All politics is local? You must be kidding.
The higher up you go in American national politics, the less local politics becomes, and the more prominent and the more corrosive big money becomes. The gathering of money and the rounding up of voters have become a national project executed on local stages. Money’s the coin of the realm, imported and exported on a national basis.
When it comes to money, there’s an enormous difference in scale between local and national. While somewhere in New York State a benighted employee of a town clerk is failing to provide his or her customers a receipt and investing the money instead in a personal ticket to the state lottery, a political appointee in a high regulatory position in Washington is discussing with a well-compensated industry lobbyist how the language of a billion-dollar government contract ought to read.
“If you don’t come in the door with your pockets full, your only other way, regardless of policy or background, is to prove that you can bring in ass-loads of outside cash,” reporter Matt Taibbi wrote in the third episode of his rollicking four-part series in Rolling Stone on the seven-way Democratic primary eventually won by Antonio Delgado. He quoted another of the magnificent seven, Woodstock attorney Dave Clegg, “That’s what they tell you — that you need money to win, that it’s all about the money.”
That’s not always how it used to be. A congressional district where a decade ago less than a million dollars was being spent every two years is this year facing $20 million and probably more in political spending on the general election.
Alderman Douglas Koop is an elected official who represents the City of Kingston’s Second Ward. He’s chair of the Finance and Audit Committee.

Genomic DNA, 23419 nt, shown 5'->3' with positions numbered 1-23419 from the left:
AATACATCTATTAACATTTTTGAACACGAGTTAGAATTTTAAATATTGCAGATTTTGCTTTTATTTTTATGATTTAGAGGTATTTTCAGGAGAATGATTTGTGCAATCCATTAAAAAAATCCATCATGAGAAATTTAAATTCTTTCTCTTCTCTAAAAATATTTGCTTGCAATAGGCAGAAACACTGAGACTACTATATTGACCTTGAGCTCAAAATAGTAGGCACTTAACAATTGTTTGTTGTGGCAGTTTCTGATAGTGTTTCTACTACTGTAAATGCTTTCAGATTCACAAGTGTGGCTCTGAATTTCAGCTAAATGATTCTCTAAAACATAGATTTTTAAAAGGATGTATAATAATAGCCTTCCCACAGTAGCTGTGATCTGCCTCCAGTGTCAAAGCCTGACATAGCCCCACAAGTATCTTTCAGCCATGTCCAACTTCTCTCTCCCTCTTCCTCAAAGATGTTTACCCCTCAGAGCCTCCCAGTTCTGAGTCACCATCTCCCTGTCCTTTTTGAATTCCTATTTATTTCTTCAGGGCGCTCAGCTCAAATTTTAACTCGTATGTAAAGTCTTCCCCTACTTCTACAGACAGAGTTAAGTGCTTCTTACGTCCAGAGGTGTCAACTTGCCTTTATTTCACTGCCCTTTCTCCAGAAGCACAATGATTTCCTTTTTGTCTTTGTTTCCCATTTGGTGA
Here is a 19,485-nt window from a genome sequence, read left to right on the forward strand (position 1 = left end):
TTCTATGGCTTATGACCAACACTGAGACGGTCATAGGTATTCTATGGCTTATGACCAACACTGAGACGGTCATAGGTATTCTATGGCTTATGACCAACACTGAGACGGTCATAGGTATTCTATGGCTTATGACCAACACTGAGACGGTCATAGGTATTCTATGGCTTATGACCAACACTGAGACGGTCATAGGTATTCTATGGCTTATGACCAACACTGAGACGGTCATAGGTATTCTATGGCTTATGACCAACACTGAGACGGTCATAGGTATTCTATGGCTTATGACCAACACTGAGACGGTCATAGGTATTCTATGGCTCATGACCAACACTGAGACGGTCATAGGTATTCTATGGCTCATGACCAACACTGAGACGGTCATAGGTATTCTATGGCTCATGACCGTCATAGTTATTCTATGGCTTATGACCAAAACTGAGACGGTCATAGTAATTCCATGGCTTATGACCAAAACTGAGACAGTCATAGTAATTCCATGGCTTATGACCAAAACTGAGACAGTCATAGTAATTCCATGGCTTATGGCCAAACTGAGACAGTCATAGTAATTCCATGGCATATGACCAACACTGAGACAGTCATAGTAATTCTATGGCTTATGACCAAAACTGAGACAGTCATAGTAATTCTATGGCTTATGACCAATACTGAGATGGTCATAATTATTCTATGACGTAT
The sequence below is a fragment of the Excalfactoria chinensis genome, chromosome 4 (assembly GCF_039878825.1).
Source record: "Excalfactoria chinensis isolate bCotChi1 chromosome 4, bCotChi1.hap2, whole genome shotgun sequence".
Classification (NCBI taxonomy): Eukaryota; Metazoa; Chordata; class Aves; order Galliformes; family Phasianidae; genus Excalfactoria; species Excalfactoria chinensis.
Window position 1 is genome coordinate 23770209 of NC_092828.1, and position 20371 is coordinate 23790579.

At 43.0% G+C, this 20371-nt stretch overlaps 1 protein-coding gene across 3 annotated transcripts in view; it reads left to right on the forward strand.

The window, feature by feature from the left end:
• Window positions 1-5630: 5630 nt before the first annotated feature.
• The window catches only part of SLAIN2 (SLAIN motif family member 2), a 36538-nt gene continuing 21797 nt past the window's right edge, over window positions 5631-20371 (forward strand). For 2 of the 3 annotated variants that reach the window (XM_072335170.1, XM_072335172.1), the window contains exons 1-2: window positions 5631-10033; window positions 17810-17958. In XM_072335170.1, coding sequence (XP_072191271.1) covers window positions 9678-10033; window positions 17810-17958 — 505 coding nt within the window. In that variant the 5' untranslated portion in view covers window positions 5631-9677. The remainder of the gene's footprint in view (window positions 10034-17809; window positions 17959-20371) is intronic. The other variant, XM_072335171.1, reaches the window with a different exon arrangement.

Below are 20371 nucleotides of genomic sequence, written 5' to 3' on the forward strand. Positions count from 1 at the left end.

How much money did he raise for his election campaign last year?
“Twenty-five dollars,” replied the Democratic alderman cheerfully. “My brother sent it to me because he thought I should have some campaign money.”
Koop’s near-empty war chest presents a vivid contrast to the recent campaign in which seven Democratic candidates spent about ten million dollars contesting the local congressional primary on June 26 (the final numbers aren’t in yet). Around 36,000 voters tuned out. Assuming a $10-million base, the candidates spent $278 for each primary vote cast.
Sorry, that’s ridiculous. Next time, just send all the people diligent enough to vote a check. I guarantee that’ll improve turnout next time around.
On November 6, the registered voters of the 19th Congressional District will choose between incumbent Republican John Faso and Democratic challenger Delgado in one of the most competitive races in the country. Some $3.8 billion was spent in the 2014 midterm federal election for U.S. House and Senate races, which breaks down to an average of about $8.3 million in spending per race, with much, much more in a score or so of competitive House districts like New York 19. Senate contests require more money than House races, unopposed or uncompetitive contests much less money than competitive ones.
In the most heavily contested House districts, a few votes could decide whether a House seat will be flipped. Expect huge amounts of money from both sides of the aisle to flow in from political action committees outside the district in the next four months.
Governor Andrew Cuomo has already made two trips to Kingston to tout his $10-million Downtown Revitalization Initiative grant to the city. Such largesse. Chump change.
That sum, which will take years to dribble in to Kingston, will be less than the amount that will be spent in Ulster County in the next 120 days on the November congressional election.
It’s a sweltering early Saturday afternoon in Kingston, and about 20 people at an open house held by the Progressive Turnout Project are chatting in the Howard C. St. John Memorial Garden on John Street. PTP, a national political action committee, has said it will spend $250,000 to turn out the Democratic vote in the congressional district of which Kingston is the most populous city. PTP operates out of two district offices in New York 19, one consisting of two small rooms in the historic Franz Roggen stone house next to the St. John garden and the other in Oneonta.